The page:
Making sauerkraut: You only need two ingredients
Because cabbage is one of those vegetables that can withstand light frost, I often leave part of my crop in the garden until the very end. By that time, most of my largest and best heads of cabbage have long since been harvested and used for slaw, stuffed cabbage, other recipes or given away.
I had several smaller heads left over this week and decided it was time to make them into sauerkraut.
Sauerkraut is a fermented food and does wonders for the support of your digestive system’s good bacteria population. It just so happens it is one of the easiest fermented foods to make and contains only two ingredients, cabbage and salt. Only simple kitchen tools and supplies that most homes already have are needed: a way to slice the cabbage and a container to pack the kraut into.
Although there are plenty of gadgets out there that entrepreneurs have invented to make it more convenient, there’s really no need to buy fancy, expensive fermentation kits. On the other hand, they are great Christmas presents to introduce someone to the art of food fermentation.
My first batch of sauerkraut decades ago was made in an antique 10 gallon crock and turned out so well that I’ve been making it ever since.
For that first batch, I cut the cabbage entirely by hand using a kitchen knife. Believe me, to get about 8 gallons of kraut, that was a lot of cutting to do considering each slice needed to be between the thickness of no greater than a quarter and no less than a dime. I have since graduated to more time-saving ways of cutting my cabbage.
The proper amount of salt is critical for success. Salt is what inhibits bad bacteria but still allows the good fermentation bacteria to flourish. Never try to make a low-salt sauerkraut, all you’ll end up with is a crock of inedible rotten cabbage and you sure don’t want that stinky mess anywhere near your kitchen.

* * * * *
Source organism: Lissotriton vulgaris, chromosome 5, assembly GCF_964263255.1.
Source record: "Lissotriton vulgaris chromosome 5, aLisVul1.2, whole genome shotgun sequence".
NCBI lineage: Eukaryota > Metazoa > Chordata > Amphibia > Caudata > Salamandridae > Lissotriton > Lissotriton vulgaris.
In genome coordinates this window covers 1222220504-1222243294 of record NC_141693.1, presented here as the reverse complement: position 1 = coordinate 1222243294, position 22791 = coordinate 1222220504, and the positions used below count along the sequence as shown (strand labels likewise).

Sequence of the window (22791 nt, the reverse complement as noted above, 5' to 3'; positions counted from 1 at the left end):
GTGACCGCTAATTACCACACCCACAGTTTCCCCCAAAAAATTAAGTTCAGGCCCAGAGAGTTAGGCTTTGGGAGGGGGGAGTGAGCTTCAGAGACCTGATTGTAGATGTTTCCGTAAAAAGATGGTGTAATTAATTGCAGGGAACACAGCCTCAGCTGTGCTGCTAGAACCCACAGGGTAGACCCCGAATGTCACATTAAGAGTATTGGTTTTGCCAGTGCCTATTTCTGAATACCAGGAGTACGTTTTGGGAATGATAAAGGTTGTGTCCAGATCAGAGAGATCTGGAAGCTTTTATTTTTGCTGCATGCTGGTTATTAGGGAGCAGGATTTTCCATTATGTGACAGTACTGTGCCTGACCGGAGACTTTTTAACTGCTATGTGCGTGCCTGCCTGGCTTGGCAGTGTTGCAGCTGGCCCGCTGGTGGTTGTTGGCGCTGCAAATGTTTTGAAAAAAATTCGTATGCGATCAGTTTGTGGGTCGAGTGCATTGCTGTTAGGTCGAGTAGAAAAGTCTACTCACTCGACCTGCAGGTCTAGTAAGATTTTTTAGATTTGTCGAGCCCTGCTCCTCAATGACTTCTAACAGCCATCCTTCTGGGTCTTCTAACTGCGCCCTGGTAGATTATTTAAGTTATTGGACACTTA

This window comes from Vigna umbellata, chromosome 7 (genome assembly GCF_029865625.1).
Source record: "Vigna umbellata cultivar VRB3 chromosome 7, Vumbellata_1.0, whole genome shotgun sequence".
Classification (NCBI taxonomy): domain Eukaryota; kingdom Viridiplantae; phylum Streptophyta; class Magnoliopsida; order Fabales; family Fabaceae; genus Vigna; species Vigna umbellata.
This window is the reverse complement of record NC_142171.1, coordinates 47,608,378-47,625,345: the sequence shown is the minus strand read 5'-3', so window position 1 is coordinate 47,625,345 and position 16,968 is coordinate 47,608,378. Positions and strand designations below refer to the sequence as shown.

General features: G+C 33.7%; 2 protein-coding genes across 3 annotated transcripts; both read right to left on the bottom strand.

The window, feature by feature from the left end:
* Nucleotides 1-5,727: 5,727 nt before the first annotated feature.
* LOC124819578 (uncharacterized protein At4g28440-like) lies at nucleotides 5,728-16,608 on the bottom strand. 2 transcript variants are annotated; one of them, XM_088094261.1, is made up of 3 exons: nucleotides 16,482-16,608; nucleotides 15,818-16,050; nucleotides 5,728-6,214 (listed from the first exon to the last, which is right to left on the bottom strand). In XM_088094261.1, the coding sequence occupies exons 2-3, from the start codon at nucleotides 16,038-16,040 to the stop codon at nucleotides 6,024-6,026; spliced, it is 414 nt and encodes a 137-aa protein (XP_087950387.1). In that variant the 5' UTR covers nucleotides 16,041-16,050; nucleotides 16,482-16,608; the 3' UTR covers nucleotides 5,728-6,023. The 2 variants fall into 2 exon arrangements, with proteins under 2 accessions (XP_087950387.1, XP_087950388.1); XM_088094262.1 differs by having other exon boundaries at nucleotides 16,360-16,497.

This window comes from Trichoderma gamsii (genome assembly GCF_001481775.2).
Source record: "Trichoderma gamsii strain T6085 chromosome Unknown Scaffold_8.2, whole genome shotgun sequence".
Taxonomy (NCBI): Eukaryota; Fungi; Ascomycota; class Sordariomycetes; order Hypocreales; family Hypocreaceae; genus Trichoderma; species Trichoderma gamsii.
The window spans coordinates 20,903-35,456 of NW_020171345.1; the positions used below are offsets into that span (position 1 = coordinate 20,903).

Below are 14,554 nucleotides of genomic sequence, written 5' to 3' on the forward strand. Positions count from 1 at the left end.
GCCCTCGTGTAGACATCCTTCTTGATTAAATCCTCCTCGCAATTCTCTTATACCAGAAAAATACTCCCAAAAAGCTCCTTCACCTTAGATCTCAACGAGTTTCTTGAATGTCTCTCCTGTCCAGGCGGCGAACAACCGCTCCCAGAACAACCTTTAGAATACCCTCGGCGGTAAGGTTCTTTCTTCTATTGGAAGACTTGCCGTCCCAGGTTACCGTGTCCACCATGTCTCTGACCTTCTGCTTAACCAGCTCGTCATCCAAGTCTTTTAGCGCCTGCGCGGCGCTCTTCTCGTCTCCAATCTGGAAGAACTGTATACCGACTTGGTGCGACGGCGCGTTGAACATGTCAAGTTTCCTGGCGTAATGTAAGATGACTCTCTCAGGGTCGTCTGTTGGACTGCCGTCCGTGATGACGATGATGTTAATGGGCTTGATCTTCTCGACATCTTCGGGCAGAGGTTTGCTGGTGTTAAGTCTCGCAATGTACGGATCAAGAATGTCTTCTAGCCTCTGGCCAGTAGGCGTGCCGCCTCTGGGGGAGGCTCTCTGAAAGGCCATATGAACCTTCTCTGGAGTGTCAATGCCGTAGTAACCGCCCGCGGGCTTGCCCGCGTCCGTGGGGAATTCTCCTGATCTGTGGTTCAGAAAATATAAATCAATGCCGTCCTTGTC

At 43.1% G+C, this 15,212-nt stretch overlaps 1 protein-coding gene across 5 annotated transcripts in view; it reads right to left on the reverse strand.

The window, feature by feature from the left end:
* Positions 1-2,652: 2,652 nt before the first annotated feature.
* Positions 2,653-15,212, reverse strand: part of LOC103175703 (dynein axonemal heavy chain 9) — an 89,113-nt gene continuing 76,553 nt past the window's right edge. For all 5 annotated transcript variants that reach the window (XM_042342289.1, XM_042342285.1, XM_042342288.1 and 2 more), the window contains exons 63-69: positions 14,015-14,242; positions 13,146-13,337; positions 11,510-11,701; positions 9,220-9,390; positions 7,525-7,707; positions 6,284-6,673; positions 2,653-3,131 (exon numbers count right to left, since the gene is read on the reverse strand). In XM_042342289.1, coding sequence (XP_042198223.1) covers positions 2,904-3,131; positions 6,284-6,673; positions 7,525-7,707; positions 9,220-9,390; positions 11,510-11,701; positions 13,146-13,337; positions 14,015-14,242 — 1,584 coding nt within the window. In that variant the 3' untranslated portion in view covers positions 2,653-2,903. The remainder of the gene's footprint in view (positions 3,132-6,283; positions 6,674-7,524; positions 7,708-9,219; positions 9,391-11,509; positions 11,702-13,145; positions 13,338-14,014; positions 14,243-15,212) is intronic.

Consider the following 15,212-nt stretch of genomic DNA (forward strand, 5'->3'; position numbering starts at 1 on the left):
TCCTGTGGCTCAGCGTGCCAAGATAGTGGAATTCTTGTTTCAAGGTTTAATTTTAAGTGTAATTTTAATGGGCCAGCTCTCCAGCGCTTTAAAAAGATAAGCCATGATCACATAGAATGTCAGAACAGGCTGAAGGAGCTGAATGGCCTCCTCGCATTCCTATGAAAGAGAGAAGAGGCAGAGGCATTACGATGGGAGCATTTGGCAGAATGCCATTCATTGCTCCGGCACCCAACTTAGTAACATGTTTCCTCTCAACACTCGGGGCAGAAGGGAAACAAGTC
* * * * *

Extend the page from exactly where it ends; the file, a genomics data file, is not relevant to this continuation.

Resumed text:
When searching online for a sauerkraut recipe, make sure it is from a reliable source such as the National Center for Home Food Preservation. I came across many attractive looking, popular websites that presented some iffy recipes, a few of them seemed to be simply “cut and paste” from each other. A couple sites gave recipes for low-salt kraut and one even said the amount of salt didn’t matter, “just salt to taste.”
Many of the recipes that are duplicated are given in metric measurements, which is not very helpful to us using pounds and tablespoons. The correct ratio of salt to cabbage is 3 tablespoons of salt to 5 pounds of cabbage -- adjust the volume of salt if you have less cabbage.
Five pounds of cabbage at a time is a good amount that can be easily handled in the kitchen to allow the salt to be evenly mixed in.
This time around I used a food-safe, 2 gallon pickle bucket from a restaurant as my fermentation container. Ten pounds of cabbage fit in nicely with room to spare.
Place the salted cabbage in the container and crush it down firmly with your fists. If fresh cabbage is used, juice will be released quickly, covering the shredded cabbage.
Continue layering and pressing down until your container is nearly full. Some headroom is needed to allow for a dinner plate and weight to hold the cabbage under the juice. Any cabbage exposed to the air will spoil so be careful at this stage.
Temperatures between 60 degrees and 70 degrees are ideal for fermenting. Any lower and the fermentation will be very slow or might even stop, while higher temperatures will turn into low quality mushy kraut.
The fresher the cabbage you use, the better your kraut will turn out, so it’s best to leave the cabbage in your garden until you’re ready to make your sauerkraut.
Some people can sauerkraut; I never have. I like to leave it in the crock and take out just what I need for that day, always making sure I replace the dinner plate and weight to keep the fermented cabbage under the brine. That way I’m always able to have the living food that real sauerkraut is meant to be.
Properly made raw, homemade sauerkraut can last for many weeks or even months in the crock. It's a real treat that can be used in cooked recipes or enjoyed without cooking, much like pickles or other fermented foods.